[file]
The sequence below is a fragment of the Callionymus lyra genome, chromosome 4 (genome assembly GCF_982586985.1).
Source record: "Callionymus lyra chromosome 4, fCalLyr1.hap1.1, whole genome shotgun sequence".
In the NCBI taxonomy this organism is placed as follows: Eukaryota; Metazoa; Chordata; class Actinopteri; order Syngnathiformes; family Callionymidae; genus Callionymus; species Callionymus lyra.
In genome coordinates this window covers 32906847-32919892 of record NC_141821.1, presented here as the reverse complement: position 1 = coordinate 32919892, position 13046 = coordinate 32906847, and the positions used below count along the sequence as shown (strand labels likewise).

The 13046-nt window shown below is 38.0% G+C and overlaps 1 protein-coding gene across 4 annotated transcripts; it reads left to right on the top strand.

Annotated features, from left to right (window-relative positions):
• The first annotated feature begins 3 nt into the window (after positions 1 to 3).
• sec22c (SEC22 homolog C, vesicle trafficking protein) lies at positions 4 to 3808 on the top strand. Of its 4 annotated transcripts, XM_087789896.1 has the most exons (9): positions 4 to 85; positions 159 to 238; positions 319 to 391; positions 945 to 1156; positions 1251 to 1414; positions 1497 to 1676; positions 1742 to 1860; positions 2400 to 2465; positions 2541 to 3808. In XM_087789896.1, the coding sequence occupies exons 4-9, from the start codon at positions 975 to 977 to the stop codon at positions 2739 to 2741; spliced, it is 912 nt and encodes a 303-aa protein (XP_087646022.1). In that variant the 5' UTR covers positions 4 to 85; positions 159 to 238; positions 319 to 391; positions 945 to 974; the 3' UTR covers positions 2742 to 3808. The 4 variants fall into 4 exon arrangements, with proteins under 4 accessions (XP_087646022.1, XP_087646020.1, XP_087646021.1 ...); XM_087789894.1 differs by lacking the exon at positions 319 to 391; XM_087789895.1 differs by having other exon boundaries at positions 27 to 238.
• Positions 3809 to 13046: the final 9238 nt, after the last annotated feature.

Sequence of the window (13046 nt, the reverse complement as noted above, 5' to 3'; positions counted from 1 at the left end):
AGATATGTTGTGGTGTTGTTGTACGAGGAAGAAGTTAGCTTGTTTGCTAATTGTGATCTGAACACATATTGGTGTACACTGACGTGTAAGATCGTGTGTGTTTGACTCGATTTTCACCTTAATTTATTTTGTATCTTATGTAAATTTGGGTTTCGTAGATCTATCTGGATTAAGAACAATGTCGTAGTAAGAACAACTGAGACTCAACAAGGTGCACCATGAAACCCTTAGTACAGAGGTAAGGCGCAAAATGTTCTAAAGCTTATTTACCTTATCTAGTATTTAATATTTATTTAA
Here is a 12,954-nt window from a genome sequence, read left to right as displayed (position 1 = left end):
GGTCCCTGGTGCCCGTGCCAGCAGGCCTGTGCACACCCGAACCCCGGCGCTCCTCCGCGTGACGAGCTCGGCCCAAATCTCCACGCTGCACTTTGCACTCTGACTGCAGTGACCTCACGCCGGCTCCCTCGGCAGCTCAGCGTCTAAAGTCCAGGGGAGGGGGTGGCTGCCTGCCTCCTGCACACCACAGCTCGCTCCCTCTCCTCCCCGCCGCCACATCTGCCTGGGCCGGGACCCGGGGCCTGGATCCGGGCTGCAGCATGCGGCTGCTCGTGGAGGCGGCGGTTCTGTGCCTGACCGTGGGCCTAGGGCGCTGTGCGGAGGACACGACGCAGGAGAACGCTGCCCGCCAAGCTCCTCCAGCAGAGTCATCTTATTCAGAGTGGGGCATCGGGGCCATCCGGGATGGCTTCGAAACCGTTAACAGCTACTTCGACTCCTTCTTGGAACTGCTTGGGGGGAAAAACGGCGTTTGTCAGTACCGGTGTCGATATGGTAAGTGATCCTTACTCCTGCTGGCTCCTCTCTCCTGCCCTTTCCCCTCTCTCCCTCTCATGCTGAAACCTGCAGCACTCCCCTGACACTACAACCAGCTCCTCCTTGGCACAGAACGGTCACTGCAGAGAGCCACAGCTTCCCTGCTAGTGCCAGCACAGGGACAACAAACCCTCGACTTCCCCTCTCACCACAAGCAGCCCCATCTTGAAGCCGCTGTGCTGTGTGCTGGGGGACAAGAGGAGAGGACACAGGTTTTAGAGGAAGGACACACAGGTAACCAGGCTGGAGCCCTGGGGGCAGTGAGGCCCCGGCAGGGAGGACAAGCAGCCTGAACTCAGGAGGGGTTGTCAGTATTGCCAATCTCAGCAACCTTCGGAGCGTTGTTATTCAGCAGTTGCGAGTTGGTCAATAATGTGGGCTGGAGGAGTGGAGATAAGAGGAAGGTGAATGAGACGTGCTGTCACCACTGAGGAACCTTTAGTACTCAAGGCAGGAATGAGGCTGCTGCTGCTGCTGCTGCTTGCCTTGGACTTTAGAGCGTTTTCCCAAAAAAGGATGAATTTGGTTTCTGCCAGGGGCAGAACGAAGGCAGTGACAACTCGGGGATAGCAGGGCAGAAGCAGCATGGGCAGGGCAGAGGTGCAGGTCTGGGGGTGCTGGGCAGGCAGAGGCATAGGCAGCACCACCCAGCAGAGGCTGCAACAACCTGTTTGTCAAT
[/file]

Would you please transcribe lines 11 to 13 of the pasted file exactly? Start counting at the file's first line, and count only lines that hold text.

AGATATGTTGTGGTGTTGTTGTACGAGGAAGAAGTTAGCTTGTTTGCTAATTGTGATCTGAACACATATTGGTGTACACTGACGTGTAAGATCGTGTGTGTTTGACTCGATTTTCACCTTAATTTATTTTGTATCTTATGTAAATTTGGGTTTCGTAGATCTATCTGGATTAAGAACAATGTCGTAGTAAGAACAACTGAGACTCAACAAGGTGCACCATGAAACCCTTAGTACAGAGGTAAGGCGCAAAATGTTCTAAAGCTTATTTACCTTATCTAGTATTTAATATTTATTTAA
Here is a 12,954-nt window from a genome sequence, read left to right as displayed (position 1 = left end):
GGTCCCTGGTGCCCGTGCCAGCAGGCCTGTGCACACCCGAACCCCGGCGCTCCTCCGCGTGACGAGCTCGGCCCAAATCTCCACGCTGCACTTTGCACTCTGACTGCAGTGACCTCACGCCGGCTCCCTCGGCAGCTCAGCGTCTAAAGTCCAGGGGAGGGGGTGGCTGCCTGCCTCCTGCACACCACAGCTCGCTCCCTCTCCTCCCCGCCGCCACATCTGCCTGGGCCGGGACCCGGGGCCTGGATCCGGGCTGCAGCATGCGGCTGCTCGTGGAGGCGGCGGTTCTGTGCCTGACCGTGGGCCTAGGGCGCTGTGCGGAGGACACGACGCAGGAGAACGCTGCCCGCCAAGCTCCTCCAGCAGAGTCATCTTATTCAGAGTGGGGCATCGGGGCCATCCGGGATGGCTTCGAAACCGTTAACAGCTACTTCGACTCCTTCTTGGAACTGCTTGGGGGGAAAAACGGCGTTTGTCAGTACCGGTGTCGATATGGTAAGTGATCCTTACTCCTGCTGGCTCCTCTCTCCTGCCCTTTCCCCTCTCTCCCTCTCATGCTGAAACCTGCAGCACTCCCCTGACACTACAACCAGCTCCTCCTTGGCACAGAACGGTCACTGCAGAGAGCCACAGCTTCCCTGCTAGTGCCAGCACAGGGACAACAAACCCTCGACTTCCCCTCTCACCACAAGCAGCCCCATCTTGAAGCCGCTGTGCTGTGTGCTGGGGGACAAGAGGAGAGGACACAGGTTTTAGAGGAAGGACACACAGGTAACCAGGCTGGAGCCCTGGGGGCAGTGAGGCCCCGGCAGGGAGGACAAGCAGCCTGAACTCAGGAGGGGTTGTCAGTATTGCCAATCTCAGCAACCTTCGGAGCGTTGTTATTCAGCAGTTGCGAGTTGGTCAATAATGTGGGCTGGAGGAGTGGAGATAAGAGGAAGGTGAATGAGACGTGCTGTCACCACTGAGGAACCTTTAGTACTCAAGGCAGGAATGAGGCTGCTGCTGCTGCTGCTGCTTGCCTTGGACTTTAGAGCGTTTTCCCAAAAAAGGATGAATTTGGTTTCTGCCAGGGGCAGAACGAAGGCAGTGACAACTCGGGGATAGCAGGGCAGAAGCAGCATGGGCAGGGCAGAGGTGCAGGTCTGGGGGTGCTGGGCAGGCAGAGGCATAGGCAGCACCACCCAGCAGAGGCTGCAACAACCTGTTTGTCAAT